NASA crashes 172s to improve ELTs

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A Cessna 172 has been dropped from 100ft to test the crashworthiness of emergency locator transmitters.

The crash test, performed at NASA’s Landing and Impact Research Facility, was the second time in just a few weeks that a 172 had been sacrificed to collect data to be used in improving the reliability of emergency locator transmitters (ELTs).

Designed to be automatically activated in the event of a crash, ELTs alert search and rescue authorities and provide the location of the downed aircraft. However, ELTs are often so damaged they sometimes fail to transmit as intended, making it harder for search teams to reach the crash site quickly.

The first test in the series dropped the Cessna from a lesser height, 82ft, on to concrete instead of soil, but with vastly different results, as the video below shows.

Intuition might lead you to think that dirt would provide a softer landing than concrete, but according to Chad Stimson, NASA’s project manager, that’s not the case. ‘It’s actually worse,’ he said. ‘On concrete, an aircraft is more apt to skid forward, dissipating some of the energy.’

But on soil, the aircraft is forced to stop more suddenly, ‘so all that force is absorbed by the airframe and the occupants’, Stimson said. ‘This was clearly more severe than the first test. No one would have walked away from this. They might be alive, but they’d need help right away. In that sense, it’s the perfect search and rescue case.’

Data gathered from the tests will lead to better guidance on how to install the systems so they’re more likely to work after a crash.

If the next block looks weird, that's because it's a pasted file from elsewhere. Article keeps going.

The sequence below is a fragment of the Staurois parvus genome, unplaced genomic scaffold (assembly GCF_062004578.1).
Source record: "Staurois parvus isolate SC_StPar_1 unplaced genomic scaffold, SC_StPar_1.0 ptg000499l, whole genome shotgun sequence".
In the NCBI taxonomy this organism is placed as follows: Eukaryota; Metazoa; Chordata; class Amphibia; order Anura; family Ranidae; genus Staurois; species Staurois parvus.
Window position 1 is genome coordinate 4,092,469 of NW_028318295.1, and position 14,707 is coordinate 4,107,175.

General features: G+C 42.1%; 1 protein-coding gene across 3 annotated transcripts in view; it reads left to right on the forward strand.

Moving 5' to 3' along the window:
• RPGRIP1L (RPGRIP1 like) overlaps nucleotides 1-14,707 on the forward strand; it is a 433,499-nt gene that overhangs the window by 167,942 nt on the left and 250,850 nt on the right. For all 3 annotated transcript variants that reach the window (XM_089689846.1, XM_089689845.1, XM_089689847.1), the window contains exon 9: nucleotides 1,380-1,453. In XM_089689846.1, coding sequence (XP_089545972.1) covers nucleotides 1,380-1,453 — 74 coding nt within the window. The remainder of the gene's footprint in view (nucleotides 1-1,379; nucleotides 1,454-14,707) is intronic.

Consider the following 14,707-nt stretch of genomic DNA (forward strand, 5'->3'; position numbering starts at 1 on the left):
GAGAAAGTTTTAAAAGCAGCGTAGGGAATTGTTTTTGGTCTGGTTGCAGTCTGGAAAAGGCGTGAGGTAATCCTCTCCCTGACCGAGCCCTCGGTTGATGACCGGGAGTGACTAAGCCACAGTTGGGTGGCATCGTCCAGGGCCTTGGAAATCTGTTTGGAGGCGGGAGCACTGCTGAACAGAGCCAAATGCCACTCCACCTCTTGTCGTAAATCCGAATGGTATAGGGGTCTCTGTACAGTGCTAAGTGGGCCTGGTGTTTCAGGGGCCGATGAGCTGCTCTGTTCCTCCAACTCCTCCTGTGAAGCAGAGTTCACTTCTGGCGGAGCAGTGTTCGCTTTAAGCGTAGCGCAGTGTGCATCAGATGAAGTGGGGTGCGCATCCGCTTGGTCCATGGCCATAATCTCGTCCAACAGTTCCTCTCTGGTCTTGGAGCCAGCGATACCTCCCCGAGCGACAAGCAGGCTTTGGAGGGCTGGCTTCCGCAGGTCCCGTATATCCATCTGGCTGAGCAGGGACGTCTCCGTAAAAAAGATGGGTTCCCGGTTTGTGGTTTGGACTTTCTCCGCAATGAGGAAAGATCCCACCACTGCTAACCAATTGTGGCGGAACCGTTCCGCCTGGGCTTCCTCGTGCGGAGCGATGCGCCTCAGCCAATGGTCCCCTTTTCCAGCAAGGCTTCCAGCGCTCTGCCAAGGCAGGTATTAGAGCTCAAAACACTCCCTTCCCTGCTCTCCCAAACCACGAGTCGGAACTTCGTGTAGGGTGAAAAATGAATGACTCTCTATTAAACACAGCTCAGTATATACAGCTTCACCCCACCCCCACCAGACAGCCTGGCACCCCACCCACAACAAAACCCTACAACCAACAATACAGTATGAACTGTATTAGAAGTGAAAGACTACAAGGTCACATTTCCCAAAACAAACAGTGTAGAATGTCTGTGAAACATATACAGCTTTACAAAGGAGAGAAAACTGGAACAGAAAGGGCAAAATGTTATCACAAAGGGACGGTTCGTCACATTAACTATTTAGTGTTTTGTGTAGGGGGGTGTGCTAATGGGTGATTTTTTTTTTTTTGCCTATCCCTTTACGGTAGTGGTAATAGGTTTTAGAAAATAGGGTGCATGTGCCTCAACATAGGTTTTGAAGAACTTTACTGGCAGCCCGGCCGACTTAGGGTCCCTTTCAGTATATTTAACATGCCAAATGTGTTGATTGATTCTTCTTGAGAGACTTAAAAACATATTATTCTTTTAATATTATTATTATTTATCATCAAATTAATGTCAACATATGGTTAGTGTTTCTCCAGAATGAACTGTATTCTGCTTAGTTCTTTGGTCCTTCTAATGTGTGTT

‘Too often they fail to work as expected; in part, because of inadequate performance specifications in several areas including vibration, fire survivability, automatic activation, crash safety and system installation,’ says Stimson.

Colliding with the soil at nearly 55 miles per hour, the crash was recorded across 64 data channels with 40 cameras capturing images and video footage.

You can read more about the Emergency Locator Transmitter Survivability and Reliability (ELTSAR) project via the NASA website.

2 COMMENTS

  1. When spoke with an air services guy some time back he professed no knowledge of the problems with ELTs not working as advertised and thus not transmitting a signal. Now the FAA has come out and said what whispers have said for some time.
    Good to see that the FAA is trying to ensure that future ELTs are designed such that they work on a crash impact but not in just a heavy landing. A grey area.

  2. These two tests reveal more about the importance of the angle of incidence as the aircraft struck the ground, than they do about the surface being struck. For whatever reason, the “concrete” aircraft reached the ground almost “flat’ – in cruise attitude – taking all the force on the (much stronger and shock-absorbing) back wheels.
    The “sand” aircraft was already in nose-down attitude on arrival, taking the full force of impact on the (much weaker) nose wheel, which collapsed immediately and the aircraft remained nose-down.
    I suspect that if both aircraft had identical angles of incidence on touchdown, the nose wheel would still collapse for both aircraft, the sand aircraft would still flip over, but a lot of the force would be taken by those back wheels and the occupants would have survived – perhaps with less back trouble than the concrete aircraft, due to the cushioning of the sand!
    What do you think?

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